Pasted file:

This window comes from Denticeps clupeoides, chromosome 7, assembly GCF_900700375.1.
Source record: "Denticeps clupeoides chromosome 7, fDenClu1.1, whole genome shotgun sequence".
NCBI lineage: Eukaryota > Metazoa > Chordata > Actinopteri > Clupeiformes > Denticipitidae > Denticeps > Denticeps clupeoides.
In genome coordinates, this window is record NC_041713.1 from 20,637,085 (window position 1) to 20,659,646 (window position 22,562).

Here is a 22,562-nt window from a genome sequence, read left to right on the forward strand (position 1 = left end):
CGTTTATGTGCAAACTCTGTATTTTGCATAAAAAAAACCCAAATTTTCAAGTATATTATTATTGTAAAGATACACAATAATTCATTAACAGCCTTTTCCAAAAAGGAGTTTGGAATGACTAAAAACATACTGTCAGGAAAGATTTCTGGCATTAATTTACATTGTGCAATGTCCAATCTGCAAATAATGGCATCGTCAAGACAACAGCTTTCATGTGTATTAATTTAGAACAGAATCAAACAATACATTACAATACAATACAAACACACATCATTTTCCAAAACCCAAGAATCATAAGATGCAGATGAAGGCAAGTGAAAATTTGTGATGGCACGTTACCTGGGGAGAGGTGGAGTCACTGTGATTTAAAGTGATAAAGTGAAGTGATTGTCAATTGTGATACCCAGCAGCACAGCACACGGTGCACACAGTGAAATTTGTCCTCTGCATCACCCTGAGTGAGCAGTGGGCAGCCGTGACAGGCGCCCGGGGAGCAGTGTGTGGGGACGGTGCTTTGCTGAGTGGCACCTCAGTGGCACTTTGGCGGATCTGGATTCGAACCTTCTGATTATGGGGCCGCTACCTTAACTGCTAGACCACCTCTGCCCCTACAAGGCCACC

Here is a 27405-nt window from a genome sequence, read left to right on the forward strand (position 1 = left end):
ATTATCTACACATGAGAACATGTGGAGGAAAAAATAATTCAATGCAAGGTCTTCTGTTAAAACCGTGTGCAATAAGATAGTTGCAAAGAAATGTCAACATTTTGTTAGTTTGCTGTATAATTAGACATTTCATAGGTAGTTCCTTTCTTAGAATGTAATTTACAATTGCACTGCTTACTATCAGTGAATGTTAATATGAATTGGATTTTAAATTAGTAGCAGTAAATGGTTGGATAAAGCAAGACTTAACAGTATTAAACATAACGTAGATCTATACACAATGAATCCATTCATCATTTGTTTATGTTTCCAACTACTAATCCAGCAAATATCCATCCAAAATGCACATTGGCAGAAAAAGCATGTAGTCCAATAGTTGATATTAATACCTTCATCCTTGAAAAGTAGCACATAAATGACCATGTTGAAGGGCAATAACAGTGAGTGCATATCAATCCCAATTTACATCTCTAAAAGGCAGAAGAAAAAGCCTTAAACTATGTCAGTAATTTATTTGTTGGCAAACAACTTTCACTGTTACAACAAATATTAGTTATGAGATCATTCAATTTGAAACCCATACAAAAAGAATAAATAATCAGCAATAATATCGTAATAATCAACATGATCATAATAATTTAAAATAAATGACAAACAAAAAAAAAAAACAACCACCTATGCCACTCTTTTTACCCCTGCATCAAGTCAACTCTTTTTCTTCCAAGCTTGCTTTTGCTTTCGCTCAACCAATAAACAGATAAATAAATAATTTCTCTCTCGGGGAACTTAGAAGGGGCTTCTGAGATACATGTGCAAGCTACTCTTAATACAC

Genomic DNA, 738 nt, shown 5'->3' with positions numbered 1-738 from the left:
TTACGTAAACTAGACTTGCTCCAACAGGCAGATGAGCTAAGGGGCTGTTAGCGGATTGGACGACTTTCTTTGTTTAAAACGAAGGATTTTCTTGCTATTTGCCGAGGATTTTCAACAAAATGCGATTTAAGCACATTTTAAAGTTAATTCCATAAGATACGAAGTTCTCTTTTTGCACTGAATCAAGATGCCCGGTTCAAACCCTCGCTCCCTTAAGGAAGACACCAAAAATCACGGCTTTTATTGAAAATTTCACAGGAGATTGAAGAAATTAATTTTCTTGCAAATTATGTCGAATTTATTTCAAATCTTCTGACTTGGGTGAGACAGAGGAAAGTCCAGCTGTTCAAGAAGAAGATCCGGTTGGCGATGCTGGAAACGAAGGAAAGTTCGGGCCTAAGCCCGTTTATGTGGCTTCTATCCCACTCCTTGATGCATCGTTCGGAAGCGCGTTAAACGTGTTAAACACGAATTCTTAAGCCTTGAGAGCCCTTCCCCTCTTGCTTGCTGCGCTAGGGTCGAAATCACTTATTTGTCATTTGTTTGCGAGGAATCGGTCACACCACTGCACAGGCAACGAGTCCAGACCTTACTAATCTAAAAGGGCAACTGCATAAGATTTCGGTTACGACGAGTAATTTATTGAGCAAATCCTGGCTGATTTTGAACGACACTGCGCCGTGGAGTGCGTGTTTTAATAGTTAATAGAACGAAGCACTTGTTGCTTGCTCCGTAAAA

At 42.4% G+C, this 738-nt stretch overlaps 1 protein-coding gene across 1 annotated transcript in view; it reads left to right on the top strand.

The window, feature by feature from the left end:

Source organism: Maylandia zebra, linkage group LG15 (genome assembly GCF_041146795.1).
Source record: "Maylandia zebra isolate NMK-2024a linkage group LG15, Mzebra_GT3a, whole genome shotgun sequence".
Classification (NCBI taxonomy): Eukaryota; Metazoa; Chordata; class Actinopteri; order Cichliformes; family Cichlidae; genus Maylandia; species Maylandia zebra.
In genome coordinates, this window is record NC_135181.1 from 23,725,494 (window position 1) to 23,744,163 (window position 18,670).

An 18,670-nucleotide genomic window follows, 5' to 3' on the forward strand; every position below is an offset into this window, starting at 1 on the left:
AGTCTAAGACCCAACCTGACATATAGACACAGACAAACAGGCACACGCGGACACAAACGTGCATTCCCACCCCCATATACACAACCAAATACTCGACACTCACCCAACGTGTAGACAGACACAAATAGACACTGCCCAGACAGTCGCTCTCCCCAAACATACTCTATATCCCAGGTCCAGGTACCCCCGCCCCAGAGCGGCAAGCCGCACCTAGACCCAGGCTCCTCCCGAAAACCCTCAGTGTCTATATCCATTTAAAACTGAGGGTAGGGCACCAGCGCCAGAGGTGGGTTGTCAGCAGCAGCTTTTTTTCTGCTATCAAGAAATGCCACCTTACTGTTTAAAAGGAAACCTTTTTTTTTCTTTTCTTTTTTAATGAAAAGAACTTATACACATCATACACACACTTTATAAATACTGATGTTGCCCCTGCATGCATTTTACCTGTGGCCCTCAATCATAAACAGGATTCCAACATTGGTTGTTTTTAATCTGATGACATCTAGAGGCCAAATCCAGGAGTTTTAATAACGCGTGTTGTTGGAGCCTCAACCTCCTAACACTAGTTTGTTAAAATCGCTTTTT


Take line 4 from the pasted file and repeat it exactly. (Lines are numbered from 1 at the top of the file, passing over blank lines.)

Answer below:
In genome coordinates, this window is record NC_041713.1 from 20,637,085 (window position 1) to 20,659,646 (window position 22,562).